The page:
Tulsa TV Memories      

      In association with the
The American Institute of Drive-In Archeology

Tulsa TV Memories presents:    

The 51 Drive-In Theatre in Broken Arrow

Opening night ad &
historical data, provided by
Wesley Horton
, AIDA curator

51 Drive-In, courtesy of Bryan Crain
51 Drive-In circa 1991, courtesy of Bryan Crain

Broken Arrow Drive-In (courtesy of Wes Horton)

The Broken Arrow Drive-In (later the 51 Drive-In) opened June 31, 1953.

Location: between 129th and 145th E. Ave. on E. 71st St. (originally, 2 ½ miles West of Broken Arrow on Highway 51). N 36.060833, W 95.827778

J.H. Rush listed as first manager.

1955 Theatre Catalog lists Exec: Jim Rosa and K.F. James, capacity at 280.

1960 International Motion Picture Almanac lists owner as Ken James, capacity 350.

Listed in 1979 IMPA, owned by B.H. Stevens, capacity at 200

1984 IMPA lists B. H. Stevens as owner.

1993 May, screen tower destroyed by tornado.

New Broken Arrow Drive-In Opens With A Bang!
Truck Falls Through Septic Tank

Broken Arrow Ledger, Aug 12, 1953

Broken Arrow's new $10,000 Drive-in Theater failed to open on schedule July 31 because a large truck, loaded with gravel fell through their septic tank and couldn't be extricated until the next day.

J. H. Rush, manager said "That wasn't the end of our troubles," he continued. "The next night a faulty connection caused several speakers to go dead and we had to refund everyone's' money. Now, however, everything is going fine and we believe we have ironed out all of the kinks and are looking forward to our formal opening soon" he said.

The theater is owned by Rush and Ken James. Rush is trying to find a place to live here before school starts. At present he is living in Tulsa. Mr. James is the former Francis Howard of Broken Arrow high school. They will continue to live in Tulsa where Mr. James is district sales manager for the Faultless Starch Company.

(from Guestbook 79) Steve Dallas said:

I had many pleasant nights in the seventies and early eighties watching flicks at the little "51" Drive-In, west of Broken Arrow on 71st St. A storm took the screen out shortly after I left the area, closing it forever, but the fence and marquee were still there the last time I visited in '99.

Y'all take good care of the Admiral Twin and patronize it often, okay? I had a lot of fun there, too. I loved watching those animated snack-bar ads between features, with dancing hot dogs and popcorn, always mixed with reminders like "3 minutes 'til showtime!" Americana at its finest.

(from Guestbook 128) Rich Lohman said:

Hey, I was just tripping around the drive-in page and I want to call attention to a vanishing drive in on the 71st Street drag.

It's about 4 blocks east of 71st and 129th (if you are headed toward the Wal-Mart Supercenter, it's on your right). The fence and the posts where the speakers hung are still there, but a gated/new community is threatening to swallow it whole.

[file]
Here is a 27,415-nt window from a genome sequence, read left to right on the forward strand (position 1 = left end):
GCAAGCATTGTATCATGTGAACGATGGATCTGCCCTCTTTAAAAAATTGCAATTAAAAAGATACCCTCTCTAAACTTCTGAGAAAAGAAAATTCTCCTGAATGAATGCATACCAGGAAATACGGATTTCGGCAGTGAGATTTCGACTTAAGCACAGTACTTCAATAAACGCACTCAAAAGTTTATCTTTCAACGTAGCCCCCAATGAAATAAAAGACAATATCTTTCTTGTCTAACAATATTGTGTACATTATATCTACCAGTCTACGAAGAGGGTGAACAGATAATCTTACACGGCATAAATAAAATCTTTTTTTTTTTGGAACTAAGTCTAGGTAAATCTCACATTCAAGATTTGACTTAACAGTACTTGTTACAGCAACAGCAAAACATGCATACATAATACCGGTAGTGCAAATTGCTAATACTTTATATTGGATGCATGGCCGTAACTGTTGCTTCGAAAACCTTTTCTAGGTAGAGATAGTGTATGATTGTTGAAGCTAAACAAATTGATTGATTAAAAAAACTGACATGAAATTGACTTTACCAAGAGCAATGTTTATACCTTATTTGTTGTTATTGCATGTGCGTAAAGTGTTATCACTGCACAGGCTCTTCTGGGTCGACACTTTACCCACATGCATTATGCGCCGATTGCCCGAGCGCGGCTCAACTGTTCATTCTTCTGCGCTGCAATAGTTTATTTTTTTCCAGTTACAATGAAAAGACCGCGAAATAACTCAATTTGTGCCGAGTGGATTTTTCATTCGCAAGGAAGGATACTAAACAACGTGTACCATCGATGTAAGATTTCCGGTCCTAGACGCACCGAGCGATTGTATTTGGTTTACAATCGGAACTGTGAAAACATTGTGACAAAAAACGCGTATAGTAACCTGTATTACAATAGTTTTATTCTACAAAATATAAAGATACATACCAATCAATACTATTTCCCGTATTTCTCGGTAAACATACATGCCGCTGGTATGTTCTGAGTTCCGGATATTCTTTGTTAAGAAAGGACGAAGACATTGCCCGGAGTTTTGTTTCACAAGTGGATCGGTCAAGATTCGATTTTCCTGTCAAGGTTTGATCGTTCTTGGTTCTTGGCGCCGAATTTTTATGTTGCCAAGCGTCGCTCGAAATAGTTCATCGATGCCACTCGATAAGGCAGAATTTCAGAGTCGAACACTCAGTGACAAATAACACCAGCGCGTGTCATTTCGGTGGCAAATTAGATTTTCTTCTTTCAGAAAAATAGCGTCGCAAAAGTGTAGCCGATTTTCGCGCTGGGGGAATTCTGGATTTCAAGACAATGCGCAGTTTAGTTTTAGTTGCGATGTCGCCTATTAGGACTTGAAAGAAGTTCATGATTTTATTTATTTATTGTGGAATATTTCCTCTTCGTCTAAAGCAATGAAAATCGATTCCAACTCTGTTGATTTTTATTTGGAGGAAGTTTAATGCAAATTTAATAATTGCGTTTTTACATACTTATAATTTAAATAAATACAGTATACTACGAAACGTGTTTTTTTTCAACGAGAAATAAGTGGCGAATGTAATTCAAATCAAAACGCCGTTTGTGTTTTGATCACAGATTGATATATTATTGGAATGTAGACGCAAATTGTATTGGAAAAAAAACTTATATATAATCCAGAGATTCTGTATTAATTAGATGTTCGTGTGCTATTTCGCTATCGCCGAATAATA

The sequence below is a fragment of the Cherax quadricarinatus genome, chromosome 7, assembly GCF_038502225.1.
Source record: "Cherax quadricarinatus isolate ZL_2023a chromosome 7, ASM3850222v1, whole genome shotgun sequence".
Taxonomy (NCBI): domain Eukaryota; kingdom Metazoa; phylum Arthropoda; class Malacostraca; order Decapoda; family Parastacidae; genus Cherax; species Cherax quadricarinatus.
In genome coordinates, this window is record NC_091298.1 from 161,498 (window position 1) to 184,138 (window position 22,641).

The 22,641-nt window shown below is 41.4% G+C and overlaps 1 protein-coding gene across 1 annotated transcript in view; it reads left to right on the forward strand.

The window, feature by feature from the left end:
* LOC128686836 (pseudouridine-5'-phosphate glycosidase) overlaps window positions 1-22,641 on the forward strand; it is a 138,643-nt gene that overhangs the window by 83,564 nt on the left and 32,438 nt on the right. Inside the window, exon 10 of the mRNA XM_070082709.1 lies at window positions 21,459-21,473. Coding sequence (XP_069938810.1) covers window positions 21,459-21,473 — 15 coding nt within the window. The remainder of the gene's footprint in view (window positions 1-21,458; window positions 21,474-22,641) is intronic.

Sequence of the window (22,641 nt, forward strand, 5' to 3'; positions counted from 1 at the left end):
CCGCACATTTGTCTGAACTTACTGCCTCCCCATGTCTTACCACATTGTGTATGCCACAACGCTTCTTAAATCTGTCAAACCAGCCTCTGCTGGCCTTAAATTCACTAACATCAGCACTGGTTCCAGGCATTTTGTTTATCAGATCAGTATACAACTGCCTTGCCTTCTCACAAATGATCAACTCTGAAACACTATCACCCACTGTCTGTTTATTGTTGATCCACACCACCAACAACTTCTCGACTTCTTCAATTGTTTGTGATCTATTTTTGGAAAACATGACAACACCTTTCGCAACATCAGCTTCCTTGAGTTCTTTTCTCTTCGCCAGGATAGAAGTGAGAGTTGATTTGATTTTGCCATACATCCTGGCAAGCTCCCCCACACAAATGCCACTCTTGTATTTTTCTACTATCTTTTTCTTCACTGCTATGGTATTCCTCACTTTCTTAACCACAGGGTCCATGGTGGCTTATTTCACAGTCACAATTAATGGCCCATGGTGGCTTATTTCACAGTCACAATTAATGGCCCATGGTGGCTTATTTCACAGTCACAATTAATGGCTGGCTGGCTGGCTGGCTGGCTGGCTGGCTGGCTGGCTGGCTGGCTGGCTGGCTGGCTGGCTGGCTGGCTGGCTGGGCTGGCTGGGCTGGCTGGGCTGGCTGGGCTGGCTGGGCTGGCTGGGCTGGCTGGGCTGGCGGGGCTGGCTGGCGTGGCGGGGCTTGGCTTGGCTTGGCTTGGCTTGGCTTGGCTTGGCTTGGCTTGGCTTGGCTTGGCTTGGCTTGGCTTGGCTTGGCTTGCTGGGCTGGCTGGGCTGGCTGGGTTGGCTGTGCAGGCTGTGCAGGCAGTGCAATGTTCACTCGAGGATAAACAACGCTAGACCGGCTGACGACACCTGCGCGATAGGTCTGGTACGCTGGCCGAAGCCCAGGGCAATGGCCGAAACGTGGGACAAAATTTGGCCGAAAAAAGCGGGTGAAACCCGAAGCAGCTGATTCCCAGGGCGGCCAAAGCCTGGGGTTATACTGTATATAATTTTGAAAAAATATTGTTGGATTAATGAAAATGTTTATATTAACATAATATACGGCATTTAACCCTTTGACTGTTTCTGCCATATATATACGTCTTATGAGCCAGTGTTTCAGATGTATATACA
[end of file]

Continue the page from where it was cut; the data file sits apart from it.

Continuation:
I am either not old enough to have gone to any of the other DI's or I didn't live here at the time, but I remember that one from my teenage years. Saw Rocky 3 and SpaceHunter there, as I remember. Dad and I sat on the roof of the family 1978 Olds Cutlass Supreme and watched them.

(from Guestbook 128) Andre Hinds said:

Regarding Rich Lohman's remembrance of the 51 Drive-In in Broken Arrow...

I was fortunate enough to see a movie at the 51 on one of the last nights it was open. The screen was destroyed in a minor tornado (or as one of the Tulsa meteorologists would call it, a "gustnado") in May 1993.

I was editor of the Broken Arrow edition of the Community World at the time -- it had just started. The movie showing that night -- the Saturday before the screen was destroyed -- was Disney's Aladdin. The place was just packed.

I always loved that drive-in. When I was a kid, we'd arrive really early and chase the wild rabbits. The only disappointment was that they didn't have any playground, unlike all the other area drive-ins.

Once I became an adult, I kept going to the 51, although I would usually be asked to open the trunk of my mammoth 1972 Ford LTD so they could make sure I wasn't sneaking anyone in.

Google Earth satellite photo of the remains of the 51

The 51 being ingested by an army of private homes

Even though it was on 71st Street, it was called the 51 because, when it opened, 71st Street was State Highway 51. They never renamed it when 51 was moved to the Broken Arrow Expressway when it opened in 1965.

(from Guestbook 128) Bryan Crain said:

I was a news photog at Channel 2 when the 51 Drive-in closed down. We did a story with the woman who owned it (her name escapes me). She and her husband owned the theater for many years together. Unfortunately he passed away just a few months before the screen blew down in 93, so she felt it was the 'right time' to close it for good (despite offers from several people/groups to purchase and re-open it).

51 Drive-In, courtesy of Bryan Crain
51 Drive-In circa 1993, courtesy of Bryan Crain

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